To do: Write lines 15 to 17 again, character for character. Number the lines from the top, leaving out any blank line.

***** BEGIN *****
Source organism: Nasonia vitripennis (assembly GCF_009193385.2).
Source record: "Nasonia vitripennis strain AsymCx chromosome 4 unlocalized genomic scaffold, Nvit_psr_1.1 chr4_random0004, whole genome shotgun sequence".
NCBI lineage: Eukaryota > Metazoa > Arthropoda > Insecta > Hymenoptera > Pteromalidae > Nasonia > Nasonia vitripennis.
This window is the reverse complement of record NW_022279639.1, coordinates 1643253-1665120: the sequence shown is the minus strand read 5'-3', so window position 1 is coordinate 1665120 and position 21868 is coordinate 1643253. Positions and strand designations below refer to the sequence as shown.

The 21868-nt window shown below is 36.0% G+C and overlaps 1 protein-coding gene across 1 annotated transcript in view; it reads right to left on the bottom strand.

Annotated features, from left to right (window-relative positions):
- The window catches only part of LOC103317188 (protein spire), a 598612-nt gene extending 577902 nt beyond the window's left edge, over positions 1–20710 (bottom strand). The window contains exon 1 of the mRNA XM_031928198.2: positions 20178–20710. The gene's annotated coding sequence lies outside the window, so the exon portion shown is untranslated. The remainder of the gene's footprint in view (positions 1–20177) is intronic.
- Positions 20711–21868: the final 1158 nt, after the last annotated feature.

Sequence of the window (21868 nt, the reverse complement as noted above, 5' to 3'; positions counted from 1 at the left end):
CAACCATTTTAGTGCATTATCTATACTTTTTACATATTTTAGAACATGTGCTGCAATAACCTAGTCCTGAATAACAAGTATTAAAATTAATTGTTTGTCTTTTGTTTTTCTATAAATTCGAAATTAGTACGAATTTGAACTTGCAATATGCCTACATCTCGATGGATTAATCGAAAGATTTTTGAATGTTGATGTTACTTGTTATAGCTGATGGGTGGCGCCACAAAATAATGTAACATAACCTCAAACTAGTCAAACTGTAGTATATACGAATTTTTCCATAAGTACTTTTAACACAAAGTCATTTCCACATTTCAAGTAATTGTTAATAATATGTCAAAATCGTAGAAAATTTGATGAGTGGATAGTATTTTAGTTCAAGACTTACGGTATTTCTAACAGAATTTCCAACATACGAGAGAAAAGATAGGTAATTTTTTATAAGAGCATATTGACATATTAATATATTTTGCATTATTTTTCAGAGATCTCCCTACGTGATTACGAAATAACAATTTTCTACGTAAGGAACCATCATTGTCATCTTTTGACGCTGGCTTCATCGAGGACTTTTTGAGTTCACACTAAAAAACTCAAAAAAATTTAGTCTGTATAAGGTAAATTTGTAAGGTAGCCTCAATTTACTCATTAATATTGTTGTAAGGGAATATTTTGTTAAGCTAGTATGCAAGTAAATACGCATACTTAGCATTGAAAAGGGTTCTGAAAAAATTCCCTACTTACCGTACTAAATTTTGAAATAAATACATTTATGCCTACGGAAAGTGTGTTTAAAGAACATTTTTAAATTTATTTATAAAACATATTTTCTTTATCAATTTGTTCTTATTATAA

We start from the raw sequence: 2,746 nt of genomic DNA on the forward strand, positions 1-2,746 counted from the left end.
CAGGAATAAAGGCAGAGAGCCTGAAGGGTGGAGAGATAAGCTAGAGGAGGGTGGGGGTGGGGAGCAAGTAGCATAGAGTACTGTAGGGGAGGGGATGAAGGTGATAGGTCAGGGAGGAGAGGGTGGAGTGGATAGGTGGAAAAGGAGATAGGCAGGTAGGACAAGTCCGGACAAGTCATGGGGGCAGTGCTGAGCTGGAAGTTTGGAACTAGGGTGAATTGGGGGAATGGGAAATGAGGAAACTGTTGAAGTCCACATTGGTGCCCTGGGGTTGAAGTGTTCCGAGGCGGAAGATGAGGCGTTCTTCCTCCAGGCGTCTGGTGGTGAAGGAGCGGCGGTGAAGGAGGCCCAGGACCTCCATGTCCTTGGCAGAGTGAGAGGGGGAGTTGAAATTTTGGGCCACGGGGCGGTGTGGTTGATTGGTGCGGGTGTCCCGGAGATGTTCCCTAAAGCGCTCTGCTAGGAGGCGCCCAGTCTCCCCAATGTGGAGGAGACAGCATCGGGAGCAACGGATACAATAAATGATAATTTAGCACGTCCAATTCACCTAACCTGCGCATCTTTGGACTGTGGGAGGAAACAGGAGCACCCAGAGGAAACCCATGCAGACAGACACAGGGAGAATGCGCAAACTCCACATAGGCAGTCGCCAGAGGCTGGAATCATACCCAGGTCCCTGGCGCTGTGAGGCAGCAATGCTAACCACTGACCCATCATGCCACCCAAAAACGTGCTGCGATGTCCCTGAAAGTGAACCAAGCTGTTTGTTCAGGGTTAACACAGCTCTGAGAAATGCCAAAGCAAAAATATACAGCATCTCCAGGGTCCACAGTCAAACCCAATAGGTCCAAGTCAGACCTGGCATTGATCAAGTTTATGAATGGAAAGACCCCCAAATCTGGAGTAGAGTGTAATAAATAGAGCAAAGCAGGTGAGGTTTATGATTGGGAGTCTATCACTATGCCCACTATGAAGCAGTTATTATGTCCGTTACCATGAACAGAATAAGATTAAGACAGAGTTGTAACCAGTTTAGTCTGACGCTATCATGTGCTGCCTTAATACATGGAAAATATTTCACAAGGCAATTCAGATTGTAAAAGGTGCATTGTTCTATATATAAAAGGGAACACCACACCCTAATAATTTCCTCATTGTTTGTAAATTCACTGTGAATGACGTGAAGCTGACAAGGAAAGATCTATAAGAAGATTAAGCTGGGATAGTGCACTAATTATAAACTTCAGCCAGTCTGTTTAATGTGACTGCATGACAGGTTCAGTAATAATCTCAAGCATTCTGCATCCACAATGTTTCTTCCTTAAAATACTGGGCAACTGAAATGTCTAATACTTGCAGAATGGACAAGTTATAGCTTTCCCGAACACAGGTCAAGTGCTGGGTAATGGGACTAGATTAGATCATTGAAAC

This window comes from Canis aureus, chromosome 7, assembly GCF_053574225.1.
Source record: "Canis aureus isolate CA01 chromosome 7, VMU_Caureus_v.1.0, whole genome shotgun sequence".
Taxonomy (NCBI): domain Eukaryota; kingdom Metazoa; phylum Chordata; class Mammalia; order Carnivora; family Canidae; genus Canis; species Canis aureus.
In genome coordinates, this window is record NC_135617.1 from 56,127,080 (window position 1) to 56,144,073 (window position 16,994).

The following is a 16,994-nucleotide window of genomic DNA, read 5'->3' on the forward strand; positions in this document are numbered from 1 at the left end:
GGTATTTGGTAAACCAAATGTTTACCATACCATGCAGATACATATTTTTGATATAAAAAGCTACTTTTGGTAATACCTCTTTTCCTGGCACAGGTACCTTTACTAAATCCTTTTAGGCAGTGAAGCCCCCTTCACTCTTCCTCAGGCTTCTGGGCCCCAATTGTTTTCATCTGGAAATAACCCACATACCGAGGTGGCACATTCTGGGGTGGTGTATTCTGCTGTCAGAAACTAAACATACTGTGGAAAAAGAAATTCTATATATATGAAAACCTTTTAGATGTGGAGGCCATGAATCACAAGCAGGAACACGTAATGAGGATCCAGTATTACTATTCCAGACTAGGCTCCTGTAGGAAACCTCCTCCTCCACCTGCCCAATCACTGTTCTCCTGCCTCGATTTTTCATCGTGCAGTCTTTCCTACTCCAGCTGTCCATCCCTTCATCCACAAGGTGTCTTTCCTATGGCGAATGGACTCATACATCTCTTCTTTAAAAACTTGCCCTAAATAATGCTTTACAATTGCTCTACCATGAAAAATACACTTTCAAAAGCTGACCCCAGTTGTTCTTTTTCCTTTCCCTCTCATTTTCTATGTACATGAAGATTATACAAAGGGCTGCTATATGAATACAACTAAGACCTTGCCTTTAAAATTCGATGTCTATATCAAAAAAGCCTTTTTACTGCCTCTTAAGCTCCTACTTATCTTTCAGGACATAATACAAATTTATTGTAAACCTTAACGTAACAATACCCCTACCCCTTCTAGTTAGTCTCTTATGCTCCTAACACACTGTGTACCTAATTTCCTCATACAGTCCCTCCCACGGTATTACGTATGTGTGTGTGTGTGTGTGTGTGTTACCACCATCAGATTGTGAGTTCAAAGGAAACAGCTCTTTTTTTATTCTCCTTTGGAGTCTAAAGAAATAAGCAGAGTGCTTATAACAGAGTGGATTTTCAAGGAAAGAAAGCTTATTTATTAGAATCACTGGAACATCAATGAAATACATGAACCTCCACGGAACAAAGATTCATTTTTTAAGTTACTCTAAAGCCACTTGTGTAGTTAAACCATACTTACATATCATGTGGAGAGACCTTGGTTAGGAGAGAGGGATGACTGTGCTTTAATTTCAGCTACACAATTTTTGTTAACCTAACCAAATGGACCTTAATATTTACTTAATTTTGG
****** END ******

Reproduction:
Taxonomy (NCBI): domain Eukaryota; kingdom Metazoa; phylum Chordata; class Mammalia; order Carnivora; family Canidae; genus Canis; species Canis aureus.
In genome coordinates, this window is record NC_135617.1 from 56,127,080 (window position 1) to 56,144,073 (window position 16,994).

The following is a 16,994-nucleotide window of genomic DNA, read 5'->3' on the forward strand; positions in this document are numbered from 1 at the left end: